I think where I’ll beat you is in this: The poets have their lines to work with, and they have their images, and their rhythms and other sound effects; but the trouble is, they have to write in sentences, too. And it is well, it’s really immensely advantageous, for a sentence to be saying something; and a sentence by Marvin says a lot, a lot. So there’s where I think you should put your money: on me.

Now I want to talk about . . . just a few . . . something about my long friendship with him. When I came to UCSB the College wasn’t here, but Marvin was. And I was a very green assistant professor from the sticks; hot-headed and overconfident; rigid with principle . . . the list there would be long, also, if I completed it. And in those days everybody shared an office. Nobody had an office to himself. And Hugh Kenner, who was the chairman at the time, put me in with Marvin. And I got direct warnings, and fearsome stories, from various people; and I even got a letter from, quote, a very distinguished professor from a university up north: “Watch yourself with Mudrick; he can tear you limb from limb.”

Well, what we did was argue, after our acquaintance with one another was provisionally and perfectly pleasantly established. Wonderful arguments they were; great fun. I never had encountered such a quick, strong, and resourceful intelligence. Marvin and Kenner were the two smartest people I had ever met. I hadn’t even imagined people that smart. And I learned, as you have if you’ve been in Marvin’s classes, that intelligence is infectious. It makes you smarter to be around it. (So is stupidity, unfortunately.)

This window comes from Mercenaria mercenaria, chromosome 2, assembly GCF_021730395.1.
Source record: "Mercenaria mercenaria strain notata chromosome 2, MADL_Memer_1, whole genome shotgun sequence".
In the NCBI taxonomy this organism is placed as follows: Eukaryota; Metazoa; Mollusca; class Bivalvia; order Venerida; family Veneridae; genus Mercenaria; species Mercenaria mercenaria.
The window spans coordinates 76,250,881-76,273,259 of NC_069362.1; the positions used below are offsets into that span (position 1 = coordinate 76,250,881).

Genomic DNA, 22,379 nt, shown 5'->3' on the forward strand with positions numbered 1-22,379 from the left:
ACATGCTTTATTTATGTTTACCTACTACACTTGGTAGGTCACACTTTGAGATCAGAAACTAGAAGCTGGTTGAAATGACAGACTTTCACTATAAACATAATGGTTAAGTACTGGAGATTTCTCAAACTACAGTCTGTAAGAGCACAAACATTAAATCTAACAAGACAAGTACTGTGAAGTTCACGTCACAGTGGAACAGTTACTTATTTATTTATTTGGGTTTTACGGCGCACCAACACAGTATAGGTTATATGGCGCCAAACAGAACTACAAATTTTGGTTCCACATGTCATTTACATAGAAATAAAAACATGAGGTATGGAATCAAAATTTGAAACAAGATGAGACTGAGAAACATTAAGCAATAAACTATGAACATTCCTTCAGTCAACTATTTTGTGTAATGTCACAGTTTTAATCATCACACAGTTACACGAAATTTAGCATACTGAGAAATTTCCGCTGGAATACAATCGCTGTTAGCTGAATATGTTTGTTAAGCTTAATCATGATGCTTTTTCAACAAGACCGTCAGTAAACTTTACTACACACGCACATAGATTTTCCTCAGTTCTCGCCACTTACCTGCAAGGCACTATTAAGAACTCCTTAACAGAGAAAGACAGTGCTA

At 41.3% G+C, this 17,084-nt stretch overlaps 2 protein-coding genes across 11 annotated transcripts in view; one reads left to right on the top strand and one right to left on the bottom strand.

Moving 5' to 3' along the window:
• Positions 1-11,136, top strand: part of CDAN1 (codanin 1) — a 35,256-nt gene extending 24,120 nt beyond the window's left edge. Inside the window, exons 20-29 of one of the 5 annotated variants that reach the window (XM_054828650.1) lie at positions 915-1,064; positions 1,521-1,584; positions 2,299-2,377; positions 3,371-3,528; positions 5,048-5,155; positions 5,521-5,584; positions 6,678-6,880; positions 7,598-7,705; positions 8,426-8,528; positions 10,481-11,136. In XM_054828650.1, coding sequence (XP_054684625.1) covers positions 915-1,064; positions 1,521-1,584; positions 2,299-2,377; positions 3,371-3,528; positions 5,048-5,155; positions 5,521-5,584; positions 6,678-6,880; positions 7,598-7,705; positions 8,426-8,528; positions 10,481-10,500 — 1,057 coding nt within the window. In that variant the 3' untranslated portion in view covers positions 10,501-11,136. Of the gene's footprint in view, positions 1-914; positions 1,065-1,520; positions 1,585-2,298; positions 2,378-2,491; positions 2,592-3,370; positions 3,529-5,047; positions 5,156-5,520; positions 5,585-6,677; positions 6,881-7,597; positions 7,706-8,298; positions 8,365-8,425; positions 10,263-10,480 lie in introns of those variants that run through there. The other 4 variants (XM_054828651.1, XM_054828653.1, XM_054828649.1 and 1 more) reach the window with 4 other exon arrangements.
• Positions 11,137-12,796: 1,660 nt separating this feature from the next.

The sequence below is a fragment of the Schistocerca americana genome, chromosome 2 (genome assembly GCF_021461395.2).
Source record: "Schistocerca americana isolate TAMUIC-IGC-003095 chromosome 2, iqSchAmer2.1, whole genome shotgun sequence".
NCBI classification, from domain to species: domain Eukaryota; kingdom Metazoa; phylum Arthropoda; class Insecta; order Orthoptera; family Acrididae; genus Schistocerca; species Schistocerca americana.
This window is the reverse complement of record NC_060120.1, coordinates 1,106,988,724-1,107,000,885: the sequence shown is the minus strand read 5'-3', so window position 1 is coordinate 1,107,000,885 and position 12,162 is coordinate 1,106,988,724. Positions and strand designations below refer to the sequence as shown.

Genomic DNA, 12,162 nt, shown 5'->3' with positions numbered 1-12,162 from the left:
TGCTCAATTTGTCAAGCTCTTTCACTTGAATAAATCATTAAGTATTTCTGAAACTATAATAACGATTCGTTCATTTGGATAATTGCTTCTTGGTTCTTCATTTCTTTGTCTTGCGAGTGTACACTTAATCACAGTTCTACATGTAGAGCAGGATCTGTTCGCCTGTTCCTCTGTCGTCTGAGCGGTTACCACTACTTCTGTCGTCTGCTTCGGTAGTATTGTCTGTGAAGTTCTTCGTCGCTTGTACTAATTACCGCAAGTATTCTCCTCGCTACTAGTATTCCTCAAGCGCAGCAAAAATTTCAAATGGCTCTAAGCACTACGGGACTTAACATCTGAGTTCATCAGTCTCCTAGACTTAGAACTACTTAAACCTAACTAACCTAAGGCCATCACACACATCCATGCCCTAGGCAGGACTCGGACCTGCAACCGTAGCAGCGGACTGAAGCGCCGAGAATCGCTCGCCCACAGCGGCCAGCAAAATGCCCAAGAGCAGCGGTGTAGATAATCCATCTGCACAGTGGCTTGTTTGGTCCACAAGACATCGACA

Knowing Marvin helped me become not as smart as he was — but at least I had a chance to become as smart as I could be. Those contests, those arguments, were sometimes spectacular, and Marvin I found was like Dr. Johnson in the heat of the battle: he would sometimes stop arguing in order to arrive at the truth, and start arguing to win, and throw every argument that he could lay his hands on at me.

But what was exhilarating for me, was that I never was afraid to blurt out any idea that jumped into my mind in the course of an argument. I knew always that Marvin would grasp it, right away. When I tried this on other people, too often what happened was that my idea, I could see it traveling in that person’s mind over to the nearest cliché, and getting digested there. Very irritating. Not with Marvin; a quick understander. And also you’d notice that he’d understood not only that idea but a great big area around it that you hadn’t yet got around to looking into. With nearly all other academics, I’ve found, to argue is to quarrel; the herd instinct is very strong in our profession, as in others. Differences of opinion are taken very seriously. Not that Marvin and I didn’t quarrel. But really it was that I quarreled with him, and then he would bring me back to my senses. So that I learned lessons in conduct from Marvin. I do remember once he got angry at me. His knee had been hurting him, and I suggested that he get a decent pair of running shoes, instead of wearing the seven dollar sneakers that he had. They were a brilliant odd green color, and I think he had something like ten pairs of them. And he blasted me right out of the office, with one growl.

Even back then, when I first got here, I knew how to read. That’s probably the thing I can do best. Anyway Marvin soon found out about this, and from then on, for over a quarter of a century, four times a year, right down to a few weeks ago — four times a year, sometimes oftener if he was writing other things, I’d get a phone call from Marvin. I’d say, “Hello?” He’d say — it always went the same — “Oh, hello Al. Al, I’ve finished a piece for The Hudson. Could you possibly look at it today?” And I would say, “Bring it right over,” as often as I could. And never was there a delay of more than a day or so, I think.